The Portable Document Format or PDF is a file format created by Adobe in 1993. As of July 1, 2008, it’s a certified standard by the International Standards Organization, or ISO, which means that the format is open and published so that anyone can create it or use it.

The advantage that PDF has over other file formats is that it’s a good way to represent printed material exactly as the designer intended it. This advantage makes it good to use for contracts and brochures where the user doesn’t need to change the content and is willing to jump through some extra hoops to view the content in a layout that approximates the printed page. It’s a great format for designers to send to printers because it ensures that the content is displayed exactly as the designer intended.

The disadvantage that PDF has is on the Internet. The Internet isn’t a format that is supposed to resemble the printed page. Because the PDF format – for good reason – isn’t supported directly by any browser, the user must use a browser plug-in to view the content, souring the browsing experience. For this reason, the use of PDFs on websites should be limited to an optional content delivery mechanism.

An example of a very bad use of PDF is for a website selling real estate. The designer used PDF to send the property information document to the printer. The PDF is uploaded to the website and a link is placed on a sparse page that says “download property information document” for information about this property. This practice breaks the first rule of accessible website design, which is don’t force the user to use a plug-in or add-on to view content. Most browsers with the plug-in installed open the page in a new tab, breaking another first rule of web design which is don’t open new tabs or windows. Search engines index PDFs, but if you click on a search result that is a PDF you’ll be taken straight to the PDF which lacks a navigational system for the user to get to your main website.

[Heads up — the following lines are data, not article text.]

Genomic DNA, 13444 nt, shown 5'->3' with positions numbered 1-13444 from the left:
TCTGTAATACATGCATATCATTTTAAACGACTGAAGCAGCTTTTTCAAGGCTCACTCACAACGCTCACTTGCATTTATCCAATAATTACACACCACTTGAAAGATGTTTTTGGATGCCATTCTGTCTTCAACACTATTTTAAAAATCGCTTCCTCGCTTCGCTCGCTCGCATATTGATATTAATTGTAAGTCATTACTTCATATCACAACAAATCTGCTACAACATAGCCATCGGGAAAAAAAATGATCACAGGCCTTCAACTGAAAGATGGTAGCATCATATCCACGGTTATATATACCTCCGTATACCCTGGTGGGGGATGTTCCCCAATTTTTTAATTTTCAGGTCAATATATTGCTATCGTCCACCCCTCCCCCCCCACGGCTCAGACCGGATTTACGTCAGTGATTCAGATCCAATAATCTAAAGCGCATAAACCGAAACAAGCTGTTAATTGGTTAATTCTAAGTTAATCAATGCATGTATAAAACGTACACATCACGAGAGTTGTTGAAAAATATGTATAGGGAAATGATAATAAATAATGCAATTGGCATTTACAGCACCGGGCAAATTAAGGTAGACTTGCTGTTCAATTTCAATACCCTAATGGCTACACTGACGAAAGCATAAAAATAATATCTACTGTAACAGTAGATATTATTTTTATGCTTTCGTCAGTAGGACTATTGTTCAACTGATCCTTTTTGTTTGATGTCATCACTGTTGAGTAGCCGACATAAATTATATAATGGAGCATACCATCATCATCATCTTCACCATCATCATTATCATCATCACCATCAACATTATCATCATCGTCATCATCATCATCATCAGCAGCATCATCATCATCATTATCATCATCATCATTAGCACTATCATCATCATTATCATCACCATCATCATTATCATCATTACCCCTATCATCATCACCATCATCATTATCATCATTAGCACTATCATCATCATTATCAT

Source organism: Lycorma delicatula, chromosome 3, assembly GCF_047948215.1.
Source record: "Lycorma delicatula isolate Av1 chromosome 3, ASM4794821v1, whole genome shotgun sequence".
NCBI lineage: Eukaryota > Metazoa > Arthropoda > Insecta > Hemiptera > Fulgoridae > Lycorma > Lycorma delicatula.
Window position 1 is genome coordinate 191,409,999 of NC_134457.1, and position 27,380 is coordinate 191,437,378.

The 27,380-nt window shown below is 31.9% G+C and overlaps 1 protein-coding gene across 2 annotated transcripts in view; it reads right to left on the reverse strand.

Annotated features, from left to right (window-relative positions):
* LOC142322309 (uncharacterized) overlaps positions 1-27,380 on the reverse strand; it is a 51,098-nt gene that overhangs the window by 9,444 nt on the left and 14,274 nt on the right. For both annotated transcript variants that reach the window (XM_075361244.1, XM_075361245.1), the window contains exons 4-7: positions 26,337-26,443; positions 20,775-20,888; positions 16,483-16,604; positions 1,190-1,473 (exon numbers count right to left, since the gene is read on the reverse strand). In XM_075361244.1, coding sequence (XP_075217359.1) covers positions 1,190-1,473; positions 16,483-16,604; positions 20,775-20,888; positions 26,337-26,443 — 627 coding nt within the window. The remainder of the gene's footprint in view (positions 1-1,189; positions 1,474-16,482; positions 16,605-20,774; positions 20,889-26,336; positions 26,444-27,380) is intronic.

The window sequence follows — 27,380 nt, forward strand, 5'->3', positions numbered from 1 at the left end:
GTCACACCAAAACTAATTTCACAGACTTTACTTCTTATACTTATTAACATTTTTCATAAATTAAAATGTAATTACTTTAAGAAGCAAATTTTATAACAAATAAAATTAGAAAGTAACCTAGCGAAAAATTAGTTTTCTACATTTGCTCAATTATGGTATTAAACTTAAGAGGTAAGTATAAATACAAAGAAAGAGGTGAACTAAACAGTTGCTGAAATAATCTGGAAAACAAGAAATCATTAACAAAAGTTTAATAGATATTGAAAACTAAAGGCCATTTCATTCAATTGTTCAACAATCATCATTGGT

An example of a proper use of PDF is for the same website to have every piece of information within the property document delivered as valid XHTML and CSS, which is the current best practice for building web pages. That site would then have an optional download for users who want to physically print the information about the property. In this case, the user can browse the property information at browser speeds rather than having to wait for and be confused by the loading of a plug-in. Even the example property contracts should be first delivered as a web page and then made available as PDF for users who want that method as an option.

The very best use of PDF is to not use it at all, instead delivering the content by XHTML and the layout by two different style sheets, one CSS for the screen and one for print, so that the website looks one way on the screen but when the website is printed it looks like the property information document. This is a more advanced website design technique that I’ll try to cover later.

To summarize, PDF has its uses. Just remember that as a content delivery system on the Internet it does fall.

Now that we’ve admitted that there are legitimate uses for PDF on the web, if, after analyzing the situation, PDF seems like the right tool for the job, here are some ways to make its use more painless and less expensive.

Adobe has two products related to PDF use and creation. Adobe Acrobat Reader is the free product that it makes available to everyone on all platforms to view PDF documents. Adobe Acrobat is the program that creates PDF files. As of the time of this recording, Adobe Acrobat Professional 9 for Windows is $419.99 on Newegg.com.